Therapist Michael O'Sullivan explores the feelings behind anger and how it exists as a major component in chronic depression
The longer I work with people the more I grow to understand the importance anger has in chronic depression.
This alone is surprising given the fact that in depression we expect sadness to be the main emotion.
What is even more surprising is the fact that many depressed people continue to tell me that they are “not angry people” and when they do talk about anger there is often fear.
For them, the assumed consequences of anger are terrifying. I can still recall the TV show from the 1970s-the Hulk. Before scientist David Banner turned into the eponymous green giant he would say “Don’t make me angry, you wouldn’t like me when I’m angry”.
Like David Banner people with depression believe that they would not be liked if they were angry.
Anger is a learned emotion
CBT can tell us a lot about learning. We learn patterns of behaviour and thinking and also patterns of emotional expression.
Anger is learned. People with depression may often talk about “getting angry” as children, and then being severely punished or rejected as a consequence.
For them, what is quickly learned is that any situations which trigger the emotion of anger either leads to anxiety-at the prospect of being punished or guilt-at the prospect of being seen as “bad” people.
Being a ‘bad person’
Having a core belief about being a bad person is for many at the heart of their depression.
Given this, a natural response will be to try to please others all of the time in the hope that the ensuing positive feedback from others would confirm that they were a good person after all.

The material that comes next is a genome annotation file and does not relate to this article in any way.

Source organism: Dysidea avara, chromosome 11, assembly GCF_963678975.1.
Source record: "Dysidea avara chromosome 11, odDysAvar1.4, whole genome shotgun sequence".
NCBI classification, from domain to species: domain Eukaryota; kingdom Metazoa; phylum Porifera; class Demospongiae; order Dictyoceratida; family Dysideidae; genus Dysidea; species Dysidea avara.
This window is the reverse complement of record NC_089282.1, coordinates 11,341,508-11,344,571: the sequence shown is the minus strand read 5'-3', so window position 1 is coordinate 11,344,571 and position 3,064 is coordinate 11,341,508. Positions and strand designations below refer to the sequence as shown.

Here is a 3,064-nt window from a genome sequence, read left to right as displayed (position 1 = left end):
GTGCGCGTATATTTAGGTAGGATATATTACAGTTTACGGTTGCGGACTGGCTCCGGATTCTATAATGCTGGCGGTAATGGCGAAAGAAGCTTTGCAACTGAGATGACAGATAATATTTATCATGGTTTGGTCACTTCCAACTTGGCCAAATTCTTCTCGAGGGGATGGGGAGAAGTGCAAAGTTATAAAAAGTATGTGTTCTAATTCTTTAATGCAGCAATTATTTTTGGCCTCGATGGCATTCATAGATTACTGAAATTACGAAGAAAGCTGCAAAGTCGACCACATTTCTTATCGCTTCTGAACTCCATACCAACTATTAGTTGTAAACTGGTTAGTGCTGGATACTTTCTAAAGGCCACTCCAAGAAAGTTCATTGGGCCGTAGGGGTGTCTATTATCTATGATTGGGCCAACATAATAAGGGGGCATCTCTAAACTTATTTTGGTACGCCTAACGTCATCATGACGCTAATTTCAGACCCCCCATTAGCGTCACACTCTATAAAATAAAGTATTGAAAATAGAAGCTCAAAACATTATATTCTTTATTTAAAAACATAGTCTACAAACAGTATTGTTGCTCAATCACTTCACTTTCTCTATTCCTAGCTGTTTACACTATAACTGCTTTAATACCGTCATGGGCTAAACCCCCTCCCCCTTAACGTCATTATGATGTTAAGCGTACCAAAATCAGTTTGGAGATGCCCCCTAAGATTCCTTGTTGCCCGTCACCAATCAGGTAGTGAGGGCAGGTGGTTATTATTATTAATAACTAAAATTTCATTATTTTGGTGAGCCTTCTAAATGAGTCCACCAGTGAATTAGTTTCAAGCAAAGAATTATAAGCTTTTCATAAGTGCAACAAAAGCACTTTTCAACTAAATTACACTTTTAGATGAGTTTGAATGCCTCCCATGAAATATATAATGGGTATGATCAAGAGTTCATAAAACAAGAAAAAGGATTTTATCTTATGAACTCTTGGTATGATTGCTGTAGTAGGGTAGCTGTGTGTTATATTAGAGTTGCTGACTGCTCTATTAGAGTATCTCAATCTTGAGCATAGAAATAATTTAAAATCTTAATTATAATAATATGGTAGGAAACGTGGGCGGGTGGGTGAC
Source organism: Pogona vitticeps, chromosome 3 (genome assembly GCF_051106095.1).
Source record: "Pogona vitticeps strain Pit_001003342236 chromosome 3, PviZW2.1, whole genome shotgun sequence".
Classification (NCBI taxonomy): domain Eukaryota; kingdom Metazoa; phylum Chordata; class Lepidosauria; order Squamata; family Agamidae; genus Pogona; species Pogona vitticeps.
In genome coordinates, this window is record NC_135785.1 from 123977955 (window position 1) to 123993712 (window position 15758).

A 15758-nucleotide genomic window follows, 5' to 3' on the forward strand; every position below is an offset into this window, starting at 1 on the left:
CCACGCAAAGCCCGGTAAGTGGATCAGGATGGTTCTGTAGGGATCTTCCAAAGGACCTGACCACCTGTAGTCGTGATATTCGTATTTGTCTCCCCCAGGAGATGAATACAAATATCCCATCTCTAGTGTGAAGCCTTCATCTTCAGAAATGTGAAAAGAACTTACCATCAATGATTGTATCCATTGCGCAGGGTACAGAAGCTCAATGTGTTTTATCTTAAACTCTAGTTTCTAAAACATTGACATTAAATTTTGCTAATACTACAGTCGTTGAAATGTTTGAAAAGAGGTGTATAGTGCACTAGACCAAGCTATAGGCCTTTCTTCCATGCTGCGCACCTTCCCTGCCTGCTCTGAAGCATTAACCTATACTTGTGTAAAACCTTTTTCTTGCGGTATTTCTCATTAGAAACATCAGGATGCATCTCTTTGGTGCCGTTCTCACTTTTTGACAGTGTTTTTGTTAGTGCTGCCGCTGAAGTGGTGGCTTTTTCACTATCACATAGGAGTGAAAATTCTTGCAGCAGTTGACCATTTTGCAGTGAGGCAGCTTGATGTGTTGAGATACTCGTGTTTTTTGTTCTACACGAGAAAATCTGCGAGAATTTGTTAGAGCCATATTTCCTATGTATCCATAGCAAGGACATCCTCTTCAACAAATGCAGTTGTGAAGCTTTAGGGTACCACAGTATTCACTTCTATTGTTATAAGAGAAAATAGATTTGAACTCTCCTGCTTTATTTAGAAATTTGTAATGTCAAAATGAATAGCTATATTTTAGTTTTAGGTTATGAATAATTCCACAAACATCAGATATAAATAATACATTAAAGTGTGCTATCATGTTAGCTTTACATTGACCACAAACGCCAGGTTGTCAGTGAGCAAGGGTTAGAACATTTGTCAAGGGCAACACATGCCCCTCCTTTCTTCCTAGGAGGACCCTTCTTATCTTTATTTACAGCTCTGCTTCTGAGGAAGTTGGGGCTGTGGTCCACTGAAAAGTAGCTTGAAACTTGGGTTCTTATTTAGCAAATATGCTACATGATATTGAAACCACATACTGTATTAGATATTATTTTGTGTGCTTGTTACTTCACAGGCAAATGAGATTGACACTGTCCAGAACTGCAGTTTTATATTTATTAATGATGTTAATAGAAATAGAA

If only this were true. Time spent pleasing others leads to resentment and feelings of being “taken for granted”.
Depressed people keep trying harder until they finally explode. When this happens others are surprised.
Anger can be justified
Releasing “bottled up” anger leads to the rejection that was always feared would happen.
We need to understand that all emotions, are normal and that in many cases anger can be justified.
Secondly we need to recognise that emotions are on a continuum.
Frustration for example is a milder form of anger while rage is at the top of the scale.
Recognising the different shades of emotions allows us to respond in proportion to the context of the situation.
We don’t have to wait until our bottled up emotions explodes.
What thoughts exist behind anger?
It will also help if we look at the thoughts behind anger. Usually it is based around ideas of unfairness. Others have broken our rules. The need for some kind of retribution is why it is difficult to let go of unfairness.
We can question our rules. Were they ever right in the first place?
Assertiveness is fundamental. You have rights. You have the right to be taken seriously.
You have the right to make mistakes and the right to say no without guilt.
Anger is an energy
Remember anger can be positive.
As John Lydon says in the Pil song Rise “Anger is an energy”. Anger brought us the end of the Apartheid, and the Civil Rights movement. It allowed Bob Geldof to start Live Aid.
It may even help in depression.
- Michael O'Sullivan is the author of 'A Practical Guide to Working with Depression' available from Pavilion Publishing for £39.95